Jaya: For me personally, this project gave a wonderful opportunity to curate and plan an event, thus obviously feeding into curatorial and project or event managerial roles. As the coordinator for the event, I had to maintain an equity between participants on the project – ensuring equal opportunity and engagement is assured to everyone, while being a hundred percent accountable for my timing and promised deliverables across a timeline. Of course, when a project involves multiple people, everything that can go wrong, does go wrong!

I think improv and adaptability were key lessons learnt – we were encouraged to be imaginative, resourceful and quick on our feet. As I served in a core editorial position as well, I had to cope with multitasking different responsibilities – the experience of which fed well into my personal interests of writing, research and publishing. Such an endeavour brought together the team’s skills as well. I’m lucky I had such a great team with me.

Cristina: This experience gave me the chance of interacting with both creative and design professionals, and an opportunity to learn from them. I was able to value the importance of feedback and constructive critique during our team meetings and felt that such a positive style of working allowed us to develop our concept to its true potential.

Having to present at regular meetings with other teams on the project further strengthened our rationales and overall ideations. Being an architecture student previously, the spatial challenges of our assigned space were exciting to me, as we attempted to use the space allocated to us in a versatile way – in terms of audience and screen placements, external screens and lighting, etc.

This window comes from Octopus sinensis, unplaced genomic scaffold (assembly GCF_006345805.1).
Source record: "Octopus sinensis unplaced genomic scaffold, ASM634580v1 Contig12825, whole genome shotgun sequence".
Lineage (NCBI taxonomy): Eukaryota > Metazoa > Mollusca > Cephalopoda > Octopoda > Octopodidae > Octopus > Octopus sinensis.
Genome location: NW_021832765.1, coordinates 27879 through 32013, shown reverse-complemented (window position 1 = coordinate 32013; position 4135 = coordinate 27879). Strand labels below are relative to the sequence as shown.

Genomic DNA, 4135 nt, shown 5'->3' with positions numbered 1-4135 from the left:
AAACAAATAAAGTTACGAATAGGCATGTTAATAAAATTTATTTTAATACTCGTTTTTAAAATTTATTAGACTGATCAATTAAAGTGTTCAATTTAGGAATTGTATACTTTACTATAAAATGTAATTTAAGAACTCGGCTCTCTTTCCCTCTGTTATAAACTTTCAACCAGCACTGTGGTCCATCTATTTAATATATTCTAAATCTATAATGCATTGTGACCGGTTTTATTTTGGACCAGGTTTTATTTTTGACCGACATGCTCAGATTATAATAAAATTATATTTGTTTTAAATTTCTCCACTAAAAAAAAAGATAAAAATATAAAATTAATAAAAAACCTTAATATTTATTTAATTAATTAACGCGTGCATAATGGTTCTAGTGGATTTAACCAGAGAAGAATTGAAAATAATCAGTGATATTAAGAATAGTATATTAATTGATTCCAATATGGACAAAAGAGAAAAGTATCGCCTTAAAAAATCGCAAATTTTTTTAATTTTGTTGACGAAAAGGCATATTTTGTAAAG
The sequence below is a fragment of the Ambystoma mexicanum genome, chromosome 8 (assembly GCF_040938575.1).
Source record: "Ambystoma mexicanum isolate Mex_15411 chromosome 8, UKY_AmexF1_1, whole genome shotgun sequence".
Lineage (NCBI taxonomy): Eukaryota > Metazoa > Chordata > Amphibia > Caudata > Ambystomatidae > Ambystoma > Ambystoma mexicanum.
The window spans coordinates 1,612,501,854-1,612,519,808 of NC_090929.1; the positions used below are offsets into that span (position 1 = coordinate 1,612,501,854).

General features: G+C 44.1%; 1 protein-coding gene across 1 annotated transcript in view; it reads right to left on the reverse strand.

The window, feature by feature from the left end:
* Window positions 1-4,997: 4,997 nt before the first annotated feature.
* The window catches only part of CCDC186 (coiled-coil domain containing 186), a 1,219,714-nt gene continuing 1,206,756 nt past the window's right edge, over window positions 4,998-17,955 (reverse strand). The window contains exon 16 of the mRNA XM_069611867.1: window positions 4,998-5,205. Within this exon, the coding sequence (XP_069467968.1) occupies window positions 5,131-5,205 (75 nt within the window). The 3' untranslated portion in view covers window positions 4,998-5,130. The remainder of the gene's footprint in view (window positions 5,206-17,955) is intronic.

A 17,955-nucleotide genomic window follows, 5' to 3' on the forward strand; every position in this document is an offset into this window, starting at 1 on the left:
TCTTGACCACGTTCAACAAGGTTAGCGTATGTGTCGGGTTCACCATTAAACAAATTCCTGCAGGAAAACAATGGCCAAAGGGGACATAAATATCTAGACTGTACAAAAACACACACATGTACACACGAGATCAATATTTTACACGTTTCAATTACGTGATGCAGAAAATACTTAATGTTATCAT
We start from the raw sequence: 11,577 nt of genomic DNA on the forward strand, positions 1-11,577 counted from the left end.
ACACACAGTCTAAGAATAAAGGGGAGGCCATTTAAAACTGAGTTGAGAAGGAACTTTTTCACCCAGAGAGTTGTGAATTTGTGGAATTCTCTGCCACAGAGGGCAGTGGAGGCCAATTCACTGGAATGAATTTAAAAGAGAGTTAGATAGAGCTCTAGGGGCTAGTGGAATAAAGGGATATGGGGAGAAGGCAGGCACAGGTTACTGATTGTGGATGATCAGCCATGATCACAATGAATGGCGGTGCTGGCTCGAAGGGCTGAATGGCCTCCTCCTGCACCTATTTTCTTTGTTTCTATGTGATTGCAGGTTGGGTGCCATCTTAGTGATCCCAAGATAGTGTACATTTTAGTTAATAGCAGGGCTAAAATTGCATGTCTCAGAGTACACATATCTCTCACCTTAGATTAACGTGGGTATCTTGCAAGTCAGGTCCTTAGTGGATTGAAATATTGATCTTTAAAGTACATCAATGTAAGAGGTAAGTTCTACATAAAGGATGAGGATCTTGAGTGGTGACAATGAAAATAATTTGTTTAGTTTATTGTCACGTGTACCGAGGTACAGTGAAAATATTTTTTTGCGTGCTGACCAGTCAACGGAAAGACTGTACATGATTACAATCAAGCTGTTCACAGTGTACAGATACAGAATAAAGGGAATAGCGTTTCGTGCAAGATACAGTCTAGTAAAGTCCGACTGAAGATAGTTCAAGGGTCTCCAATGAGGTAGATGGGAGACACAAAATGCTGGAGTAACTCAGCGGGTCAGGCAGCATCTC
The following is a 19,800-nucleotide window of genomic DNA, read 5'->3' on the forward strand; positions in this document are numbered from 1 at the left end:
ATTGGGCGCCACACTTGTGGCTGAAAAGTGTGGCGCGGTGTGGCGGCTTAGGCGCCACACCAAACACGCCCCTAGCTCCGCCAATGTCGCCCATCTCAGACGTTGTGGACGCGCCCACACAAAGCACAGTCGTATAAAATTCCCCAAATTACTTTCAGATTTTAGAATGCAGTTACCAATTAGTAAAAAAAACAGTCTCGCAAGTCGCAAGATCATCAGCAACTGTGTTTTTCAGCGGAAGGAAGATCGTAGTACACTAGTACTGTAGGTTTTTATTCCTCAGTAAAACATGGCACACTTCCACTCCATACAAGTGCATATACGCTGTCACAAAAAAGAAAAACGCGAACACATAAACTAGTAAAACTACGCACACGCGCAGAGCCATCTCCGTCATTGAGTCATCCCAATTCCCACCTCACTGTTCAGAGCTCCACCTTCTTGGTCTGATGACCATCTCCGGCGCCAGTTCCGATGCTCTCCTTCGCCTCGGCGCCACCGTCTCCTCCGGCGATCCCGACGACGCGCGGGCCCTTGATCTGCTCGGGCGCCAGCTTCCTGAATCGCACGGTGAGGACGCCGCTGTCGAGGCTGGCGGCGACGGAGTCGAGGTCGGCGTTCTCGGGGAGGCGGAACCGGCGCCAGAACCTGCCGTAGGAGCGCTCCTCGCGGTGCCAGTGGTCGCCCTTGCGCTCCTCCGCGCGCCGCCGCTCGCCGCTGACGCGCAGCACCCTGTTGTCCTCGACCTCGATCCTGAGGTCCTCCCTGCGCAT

Lan: The space was indeed quite unconventional and transforming it for the symposium was definitely an exciting challenge! Like thinking about ways to organise the seats and the stage in a way that allowed seamless transitions between different sections of the night. We had to allow space for the speakers to deliver their material comfortably, and at the same time ensure enough intimacy between each speaker, so as to activate their connections and encourage in-depth conversations them and their audience.

All these intricate details were crucial for the theme we set out. It felt great to have an opportunity to practice our problem solving skills, and with the support received from everyone in the course, we were able to turn our vision into reality.

Were there any stand-out discussions or themes brought by the guest speakers?

The guest speakers were very important to the symposium. Gavin Wade is an artist-curator, Director of Eastside Projects, of course! And Peter Nencini through his practice as an artist/designer/lecturer looks for ways in which animals, plants and people navigate each other in degrees of designed space.